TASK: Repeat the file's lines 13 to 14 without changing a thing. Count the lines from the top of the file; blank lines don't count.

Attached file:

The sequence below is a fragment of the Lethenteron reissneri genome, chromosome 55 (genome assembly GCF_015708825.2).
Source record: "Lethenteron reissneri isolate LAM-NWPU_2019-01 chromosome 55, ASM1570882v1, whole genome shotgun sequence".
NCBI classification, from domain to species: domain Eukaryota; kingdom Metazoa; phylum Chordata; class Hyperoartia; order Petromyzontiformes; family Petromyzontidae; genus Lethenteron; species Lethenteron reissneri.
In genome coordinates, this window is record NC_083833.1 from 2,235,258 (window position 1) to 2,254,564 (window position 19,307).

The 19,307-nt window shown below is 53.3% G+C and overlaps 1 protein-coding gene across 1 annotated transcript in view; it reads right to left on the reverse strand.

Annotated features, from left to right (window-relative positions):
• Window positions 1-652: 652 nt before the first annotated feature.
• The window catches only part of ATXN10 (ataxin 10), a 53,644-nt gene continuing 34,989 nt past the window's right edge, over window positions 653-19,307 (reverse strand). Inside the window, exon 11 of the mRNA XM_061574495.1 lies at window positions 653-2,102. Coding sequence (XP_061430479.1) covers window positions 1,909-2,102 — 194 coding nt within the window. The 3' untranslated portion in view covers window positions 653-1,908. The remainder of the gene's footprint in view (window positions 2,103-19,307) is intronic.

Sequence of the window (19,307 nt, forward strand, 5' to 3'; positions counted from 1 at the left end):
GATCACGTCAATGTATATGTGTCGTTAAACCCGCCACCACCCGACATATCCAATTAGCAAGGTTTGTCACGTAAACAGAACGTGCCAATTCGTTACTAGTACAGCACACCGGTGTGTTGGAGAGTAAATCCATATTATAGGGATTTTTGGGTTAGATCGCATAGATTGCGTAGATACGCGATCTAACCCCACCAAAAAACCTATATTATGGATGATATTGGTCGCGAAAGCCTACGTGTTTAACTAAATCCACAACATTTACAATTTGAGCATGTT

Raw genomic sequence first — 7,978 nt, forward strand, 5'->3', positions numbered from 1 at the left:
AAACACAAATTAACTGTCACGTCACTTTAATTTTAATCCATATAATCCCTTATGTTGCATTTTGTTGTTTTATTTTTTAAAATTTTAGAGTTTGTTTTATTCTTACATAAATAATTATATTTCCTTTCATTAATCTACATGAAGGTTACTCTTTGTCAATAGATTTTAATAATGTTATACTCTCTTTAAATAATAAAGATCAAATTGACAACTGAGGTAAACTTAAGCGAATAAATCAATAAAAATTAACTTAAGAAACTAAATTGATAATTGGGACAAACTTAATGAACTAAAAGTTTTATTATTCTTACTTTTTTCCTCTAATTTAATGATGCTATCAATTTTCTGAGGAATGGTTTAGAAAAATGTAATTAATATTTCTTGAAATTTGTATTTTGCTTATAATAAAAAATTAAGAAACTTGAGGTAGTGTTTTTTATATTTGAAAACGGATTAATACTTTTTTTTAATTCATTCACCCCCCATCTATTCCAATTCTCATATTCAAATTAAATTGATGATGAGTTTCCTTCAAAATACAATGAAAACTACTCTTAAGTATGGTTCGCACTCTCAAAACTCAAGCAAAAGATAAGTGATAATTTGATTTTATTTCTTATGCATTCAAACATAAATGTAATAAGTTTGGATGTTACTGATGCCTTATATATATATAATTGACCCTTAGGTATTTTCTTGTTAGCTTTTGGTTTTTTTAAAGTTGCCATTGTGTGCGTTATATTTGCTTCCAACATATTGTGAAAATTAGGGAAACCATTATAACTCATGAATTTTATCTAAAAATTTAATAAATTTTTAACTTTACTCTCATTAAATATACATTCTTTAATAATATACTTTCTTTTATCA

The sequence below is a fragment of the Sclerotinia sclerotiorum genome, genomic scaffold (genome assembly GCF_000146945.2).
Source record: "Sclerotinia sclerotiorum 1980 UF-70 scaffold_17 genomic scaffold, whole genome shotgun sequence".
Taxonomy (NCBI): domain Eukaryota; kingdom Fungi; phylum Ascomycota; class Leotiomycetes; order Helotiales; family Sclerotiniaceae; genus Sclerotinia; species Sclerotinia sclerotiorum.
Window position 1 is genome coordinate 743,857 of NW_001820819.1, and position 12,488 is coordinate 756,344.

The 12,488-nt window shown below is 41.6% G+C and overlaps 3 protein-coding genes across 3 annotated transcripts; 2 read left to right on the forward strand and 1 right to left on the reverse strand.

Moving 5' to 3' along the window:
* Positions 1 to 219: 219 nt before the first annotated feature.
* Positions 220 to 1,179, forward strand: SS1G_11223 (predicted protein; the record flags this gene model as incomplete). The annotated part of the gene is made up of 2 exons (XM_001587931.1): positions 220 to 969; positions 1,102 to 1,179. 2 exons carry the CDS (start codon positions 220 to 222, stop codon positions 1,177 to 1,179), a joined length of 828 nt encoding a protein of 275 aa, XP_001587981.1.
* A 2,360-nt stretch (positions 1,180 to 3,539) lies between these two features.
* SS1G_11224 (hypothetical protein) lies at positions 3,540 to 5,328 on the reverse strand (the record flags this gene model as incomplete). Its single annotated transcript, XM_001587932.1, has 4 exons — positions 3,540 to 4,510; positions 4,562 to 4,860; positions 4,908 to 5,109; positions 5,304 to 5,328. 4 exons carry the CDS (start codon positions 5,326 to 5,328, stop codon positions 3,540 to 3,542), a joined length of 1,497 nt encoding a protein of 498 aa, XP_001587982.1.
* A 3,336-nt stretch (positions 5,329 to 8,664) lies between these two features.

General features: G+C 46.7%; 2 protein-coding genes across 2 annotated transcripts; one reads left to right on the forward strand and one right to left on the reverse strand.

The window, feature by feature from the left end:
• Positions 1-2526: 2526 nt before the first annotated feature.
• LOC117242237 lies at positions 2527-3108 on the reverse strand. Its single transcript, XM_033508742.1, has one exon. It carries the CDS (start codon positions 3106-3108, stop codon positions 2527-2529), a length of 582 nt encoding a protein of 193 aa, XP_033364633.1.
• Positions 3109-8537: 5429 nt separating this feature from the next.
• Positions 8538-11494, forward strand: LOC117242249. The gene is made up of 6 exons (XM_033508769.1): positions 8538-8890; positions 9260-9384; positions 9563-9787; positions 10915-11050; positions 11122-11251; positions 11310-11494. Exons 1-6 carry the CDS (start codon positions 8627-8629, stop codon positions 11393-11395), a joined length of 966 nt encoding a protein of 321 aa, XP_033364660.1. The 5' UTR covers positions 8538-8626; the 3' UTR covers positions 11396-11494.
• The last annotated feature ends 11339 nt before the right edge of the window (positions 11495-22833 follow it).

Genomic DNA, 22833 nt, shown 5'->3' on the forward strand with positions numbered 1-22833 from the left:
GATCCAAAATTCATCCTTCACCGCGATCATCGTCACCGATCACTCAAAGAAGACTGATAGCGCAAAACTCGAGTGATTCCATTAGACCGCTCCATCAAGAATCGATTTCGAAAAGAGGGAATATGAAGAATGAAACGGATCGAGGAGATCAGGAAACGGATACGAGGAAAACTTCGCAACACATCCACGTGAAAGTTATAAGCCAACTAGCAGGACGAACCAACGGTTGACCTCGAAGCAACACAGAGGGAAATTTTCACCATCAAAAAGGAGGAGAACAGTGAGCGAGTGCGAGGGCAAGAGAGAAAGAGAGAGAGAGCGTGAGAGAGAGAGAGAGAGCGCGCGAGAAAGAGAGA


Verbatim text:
The sequence below is a fragment of the Sclerotinia sclerotiorum genome, genomic scaffold (genome assembly GCF_000146945.2).
Source record: "Sclerotinia sclerotiorum 1980 UF-70 scaffold_17 genomic scaffold, whole genome shotgun sequence".